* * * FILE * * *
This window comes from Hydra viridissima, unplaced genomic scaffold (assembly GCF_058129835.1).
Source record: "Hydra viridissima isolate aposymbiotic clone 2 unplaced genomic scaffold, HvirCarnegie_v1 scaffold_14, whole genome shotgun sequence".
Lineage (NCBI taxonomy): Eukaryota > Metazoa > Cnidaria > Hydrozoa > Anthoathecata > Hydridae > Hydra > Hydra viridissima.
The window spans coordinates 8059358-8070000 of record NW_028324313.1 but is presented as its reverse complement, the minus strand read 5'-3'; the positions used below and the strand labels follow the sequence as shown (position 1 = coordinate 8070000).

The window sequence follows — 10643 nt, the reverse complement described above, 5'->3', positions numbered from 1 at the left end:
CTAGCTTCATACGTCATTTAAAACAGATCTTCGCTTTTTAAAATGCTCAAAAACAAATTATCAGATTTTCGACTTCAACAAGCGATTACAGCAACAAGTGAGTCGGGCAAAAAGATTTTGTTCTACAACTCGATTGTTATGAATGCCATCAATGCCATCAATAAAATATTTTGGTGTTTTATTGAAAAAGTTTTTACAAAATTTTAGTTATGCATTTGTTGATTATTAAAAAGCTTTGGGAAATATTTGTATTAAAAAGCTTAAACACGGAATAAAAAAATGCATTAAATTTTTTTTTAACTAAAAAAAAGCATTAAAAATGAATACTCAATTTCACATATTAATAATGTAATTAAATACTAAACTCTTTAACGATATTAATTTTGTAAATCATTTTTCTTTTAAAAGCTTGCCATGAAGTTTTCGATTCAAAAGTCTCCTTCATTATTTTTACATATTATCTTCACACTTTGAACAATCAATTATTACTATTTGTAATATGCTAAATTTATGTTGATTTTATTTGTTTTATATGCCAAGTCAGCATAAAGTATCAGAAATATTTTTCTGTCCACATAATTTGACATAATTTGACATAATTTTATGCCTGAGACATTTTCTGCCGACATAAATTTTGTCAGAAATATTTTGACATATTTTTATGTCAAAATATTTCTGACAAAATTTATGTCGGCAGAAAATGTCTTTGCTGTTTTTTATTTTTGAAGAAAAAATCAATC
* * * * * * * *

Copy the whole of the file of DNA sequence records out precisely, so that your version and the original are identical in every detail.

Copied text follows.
This window comes from Hydra viridissima, unplaced genomic scaffold (assembly GCF_058129835.1).
Source record: "Hydra viridissima isolate aposymbiotic clone 2 unplaced genomic scaffold, HvirCarnegie_v1 scaffold_14, whole genome shotgun sequence".
Lineage (NCBI taxonomy): Eukaryota > Metazoa > Cnidaria > Hydrozoa > Anthoathecata > Hydridae > Hydra > Hydra viridissima.
The window spans coordinates 8059358-8070000 of record NW_028324313.1 but is presented as its reverse complement, the minus strand read 5'-3'; the positions used below and the strand labels follow the sequence as shown (position 1 = coordinate 8070000).

The window sequence follows — 10643 nt, the reverse complement described above, 5'->3', positions numbered from 1 at the left end:
CTAGCTTCATACGTCATTTAAAACAGATCTTCGCTTTTTAAAATGCTCAAAAACAAATTATCAGATTTTCGACTTCAACAAGCGATTACAGCAACAAGTGAGTCGGGCAAAAAGATTTTGTTCTACAACTCGATTGTTATGAATGCCATCAATGCCATCAATAAAATATTTTGGTGTTTTATTGAAAAAGTTTTTACAAAATTTTAGTTATGCATTTGTTGATTATTAAAAAGCTTTGGGAAATATTTGTATTAAAAAGCTTAAACACGGAATAAAAAAATGCATTAAATTTTTTTTTAACTAAAAAAAAGCATTAAAAATGAATACTCAATTTCACATATTAATAATGTAATTAAATACTAAACTCTTTAACGATATTAATTTTGTAAATCATTTTTCTTTTAAAAGCTTGCCATGAAGTTTTCGATTCAAAAGTCTCCTTCATTATTTTTACATATTATCTTCACACTTTGAACAATCAATTATTACTATTTGTAATATGCTAAATTTATGTTGATTTTATTTGTTTTATATGCCAAGTCAGCATAAAGTATCAGAAATATTTTTCTGTCCACATAATTTGACATAATTTGACATAATTTTATGCCTGAGACATTTTCTGCCGACATAAATTTTGTCAGAAATATTTTGACATATTTTTATGTCAAAATATTTCTGACAAAATTTATGTCGGCAGAAAATGTCTTTGCTGTTTTTTATTTTTGAAGAAAAAATCAATC